Wednesday, October 13, 2021

16 Lost in Sea Collision -- October 13, 2021

Albuquerque Morning Journal, 10-October-1921

The steamer SS Rowan was carrying passengers from Glasgow to Dublin. Among the passengers were the members of Will Marion Cooke's Southern Syncopated Orchestra, which had been touring Europe since 1921. Sidney Bechet was a member of the orchestra. When the surviving musicians returned to Glasgow, theaters held benefits for them so they could buy new instruments. Note some of the other featured stories:
-- The Giants beat the Yankees 4-2 to tie the World Series at two games each. The Giants went on to win the series.
-- The 1921 British Mount Everest reconnaissance expedition found a route that could be exploited in the future to reach the top of the mountain.
-- "Mistake Doctor For a Bear; Is Shot, Wounded"

Laird Line Vessel Collides
With the West Camak
and Is Rammed By a Vessel
Going to Her Rescue.

Aboard the Sunken Ship
Was the American Southern
Syncopated Orchestra, Composed of Negroes.

(By The Associated Press)
Belfast, Oct. 9 (by the Associated Press.) --
Damaged by one vessel in a dense fog off the southwest coast of Scotland and then sunk by another coming to its aid, was the fate early this morning of the Laird Line steamer Rowan, plying between Glasgow and Dublin. Thirteen of the Rowan's crew and three passengers are missing. Two passengers died after being rescued by vessels which responded to the wireless S. O. S. call.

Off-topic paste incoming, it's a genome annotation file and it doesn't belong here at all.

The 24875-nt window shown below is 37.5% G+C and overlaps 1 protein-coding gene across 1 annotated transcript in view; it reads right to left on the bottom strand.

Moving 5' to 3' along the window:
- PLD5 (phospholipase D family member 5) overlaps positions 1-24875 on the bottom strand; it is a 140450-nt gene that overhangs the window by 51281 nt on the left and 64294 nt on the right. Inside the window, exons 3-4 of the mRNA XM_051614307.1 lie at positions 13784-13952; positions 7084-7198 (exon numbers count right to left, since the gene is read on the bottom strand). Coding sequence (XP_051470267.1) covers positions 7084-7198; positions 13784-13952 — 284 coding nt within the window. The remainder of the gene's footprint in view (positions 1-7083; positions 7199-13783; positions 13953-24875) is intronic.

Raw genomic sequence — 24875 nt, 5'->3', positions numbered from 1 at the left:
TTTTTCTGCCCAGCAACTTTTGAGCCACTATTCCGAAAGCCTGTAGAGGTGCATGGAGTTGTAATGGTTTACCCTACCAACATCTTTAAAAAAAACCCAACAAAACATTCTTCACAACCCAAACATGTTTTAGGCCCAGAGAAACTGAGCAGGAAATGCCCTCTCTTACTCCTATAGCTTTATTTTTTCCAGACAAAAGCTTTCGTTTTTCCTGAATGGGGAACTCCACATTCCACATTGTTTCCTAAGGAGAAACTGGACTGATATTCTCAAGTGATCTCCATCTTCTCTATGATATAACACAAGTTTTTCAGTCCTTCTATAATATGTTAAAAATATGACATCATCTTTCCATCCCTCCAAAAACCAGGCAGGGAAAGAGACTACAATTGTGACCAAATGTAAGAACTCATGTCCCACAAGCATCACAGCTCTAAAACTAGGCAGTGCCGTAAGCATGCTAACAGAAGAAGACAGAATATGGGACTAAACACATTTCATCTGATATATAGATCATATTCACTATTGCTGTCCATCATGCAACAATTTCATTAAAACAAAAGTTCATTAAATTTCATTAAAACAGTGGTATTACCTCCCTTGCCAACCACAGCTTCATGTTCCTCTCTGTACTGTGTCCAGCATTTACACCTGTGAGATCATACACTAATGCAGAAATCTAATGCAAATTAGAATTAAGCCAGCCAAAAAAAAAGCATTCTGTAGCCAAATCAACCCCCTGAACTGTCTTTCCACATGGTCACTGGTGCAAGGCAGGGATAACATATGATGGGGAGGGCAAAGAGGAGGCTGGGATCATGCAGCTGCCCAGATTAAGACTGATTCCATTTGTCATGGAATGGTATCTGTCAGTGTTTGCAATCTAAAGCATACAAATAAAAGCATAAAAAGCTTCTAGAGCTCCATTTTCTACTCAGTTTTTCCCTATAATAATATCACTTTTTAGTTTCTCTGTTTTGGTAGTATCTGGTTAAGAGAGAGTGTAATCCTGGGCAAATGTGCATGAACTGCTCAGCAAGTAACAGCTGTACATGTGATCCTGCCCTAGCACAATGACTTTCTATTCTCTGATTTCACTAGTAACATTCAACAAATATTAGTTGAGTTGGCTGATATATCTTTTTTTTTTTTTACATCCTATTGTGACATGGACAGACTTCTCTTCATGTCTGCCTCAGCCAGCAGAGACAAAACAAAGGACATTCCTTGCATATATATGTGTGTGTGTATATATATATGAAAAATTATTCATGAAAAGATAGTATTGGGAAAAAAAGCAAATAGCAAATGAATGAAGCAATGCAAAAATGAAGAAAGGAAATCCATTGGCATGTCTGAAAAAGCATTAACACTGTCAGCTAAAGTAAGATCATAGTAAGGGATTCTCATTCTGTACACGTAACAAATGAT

An official statement says that the Rowan carried ninety-three persons, including the crew, seventy-seven or whom are accounted for by the four vessels which went to the Rowan's assistance.

Aboard the Rowan was the American Southern Syncopated orchestra, composed largely of colored players, who had been touring this side of the water since 1919.

One of the men who died after being taken out of the sea was Pete Robinson, the drummer of the orchestra.

The accident was due to a double collision in the North Channel, off Corsewall Point. The Rowan first collided with the American steamer West Camak, both of them being damaged. The West Camak stood by with forepeak full of water, meanwhile sending out wireless calls for aid. The Clan Liner, Clan Malcom, responded but in the confusion due to the heavy fog ran into the disabled Rowan, which sank immediately.

The West Camak helped in the rescue work, afterward putting into Glasgow with twenty-six survivors. Captain Donald Brown, of Glasgow, is reported to have gone down with the Rowan. Three other Vessels also answered the call and completed the work of rescue, as far as was possible. The Clan Malcolm, which rammed the Rowan amidships, was damaged slightly.

The Syncopated orchestra, which went to London in June, 1919, gave performances there and vicinity until two months ago, when they made a tour of Scotland.


Portland. Ore., Oct. 9. -- The steamer West Camak was in the service of the European-Pacific line, operating between ports on the Pacific coast and Europe She left here August 3 last and took on grain and a general cargo at several other Pacific ports before continuing her voyage to Liverpool and Glasgow.


Dublin, Oct. 9. -- Eighteen members of an American "syncopated orchestra" are reported to bo missing as a result of the sinking of the Laird line steamer Rowan off the southwest coast of Scotland in collision with the American steamer West Camak.

The passengers and crew of the Rowan numbered 140, Although details are lacking, it is known that seventy-three of this number were rescued.

The accident was due to a double collision in the North channel off Corsewall Point early this morning, the Rowan first colliding with the West Camak, which she damaged badly.

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